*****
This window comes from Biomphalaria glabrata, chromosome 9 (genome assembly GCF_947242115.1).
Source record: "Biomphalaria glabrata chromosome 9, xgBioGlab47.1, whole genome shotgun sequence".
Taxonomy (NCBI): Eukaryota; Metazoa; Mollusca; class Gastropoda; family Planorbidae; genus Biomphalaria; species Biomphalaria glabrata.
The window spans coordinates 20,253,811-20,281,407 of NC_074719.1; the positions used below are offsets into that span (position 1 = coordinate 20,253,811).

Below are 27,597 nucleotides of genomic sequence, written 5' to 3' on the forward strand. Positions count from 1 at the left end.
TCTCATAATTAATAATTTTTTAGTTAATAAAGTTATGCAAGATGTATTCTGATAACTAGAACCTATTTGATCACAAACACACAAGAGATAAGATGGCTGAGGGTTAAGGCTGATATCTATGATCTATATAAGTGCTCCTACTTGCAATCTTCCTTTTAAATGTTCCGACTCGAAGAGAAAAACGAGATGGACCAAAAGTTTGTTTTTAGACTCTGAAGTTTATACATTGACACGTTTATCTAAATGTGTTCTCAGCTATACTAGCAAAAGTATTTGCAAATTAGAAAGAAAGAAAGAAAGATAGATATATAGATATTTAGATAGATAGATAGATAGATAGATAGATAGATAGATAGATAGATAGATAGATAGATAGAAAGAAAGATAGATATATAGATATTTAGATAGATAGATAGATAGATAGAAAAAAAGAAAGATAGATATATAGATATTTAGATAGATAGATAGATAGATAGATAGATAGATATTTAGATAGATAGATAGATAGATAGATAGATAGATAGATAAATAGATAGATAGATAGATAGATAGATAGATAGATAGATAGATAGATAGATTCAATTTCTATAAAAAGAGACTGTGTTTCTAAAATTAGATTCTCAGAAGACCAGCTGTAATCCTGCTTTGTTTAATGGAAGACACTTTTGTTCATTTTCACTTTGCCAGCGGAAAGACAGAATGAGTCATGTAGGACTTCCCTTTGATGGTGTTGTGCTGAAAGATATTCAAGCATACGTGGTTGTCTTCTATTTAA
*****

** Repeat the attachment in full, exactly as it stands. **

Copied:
This window comes from Biomphalaria glabrata, chromosome 9 (genome assembly GCF_947242115.1).
Source record: "Biomphalaria glabrata chromosome 9, xgBioGlab47.1, whole genome shotgun sequence".
Taxonomy (NCBI): Eukaryota; Metazoa; Mollusca; class Gastropoda; family Planorbidae; genus Biomphalaria; species Biomphalaria glabrata.
The window spans coordinates 20,253,811-20,281,407 of NC_074719.1; the positions used below are offsets into that span (position 1 = coordinate 20,253,811).

Below are 27,597 nucleotides of genomic sequence, written 5' to 3' on the forward strand. Positions count from 1 at the left end.
TCTCATAATTAATAATTTTTTAGTTAATAAAGTTATGCAAGATGTATTCTGATAACTAGAACCTATTTGATCACAAACACACAAGAGATAAGATGGCTGAGGGTTAAGGCTGATATCTATGATCTATATAAGTGCTCCTACTTGCAATCTTCCTTTTAAATGTTCCGACTCGAAGAGAAAAACGAGATGGACCAAAAGTTTGTTTTTAGACTCTGAAGTTTATACATTGACACGTTTATCTAAATGTGTTCTCAGCTATACTAGCAAAAGTATTTGCAAATTAGAAAGAAAGAAAGAAAGATAGATATATAGATATTTAGATAGATAGATAGATAGATAGATAGATAGATAGATAGATAGATAGATAGATAGATAGAAAGAAAGATAGATATATAGATATTTAGATAGATAGATAGATAGATAGAAAAAAAGAAAGATAGATATATAGATATTTAGATAGATAGATAGATAGATAGATAGATAGATATTTAGATAGATAGATAGATAGATAGATAGATAGATAGATAAATAGATAGATAGATAGATAGATAGATAGATAGATAGATAGATAGATAGATTCAATTTCTATAAAAAGAGACTGTGTTTCTAAAATTAGATTCTCAGAAGACCAGCTGTAATCCTGCTTTGTTTAATGGAAGACACTTTTGTTCATTTTCACTTTGCCAGCGGAAAGACAGAATGAGTCATGTAGGACTTCCCTTTGATGGTGTTGTGCTGAAAGATATTCAAGCATACGTGGTTGTCTTCTATTTAA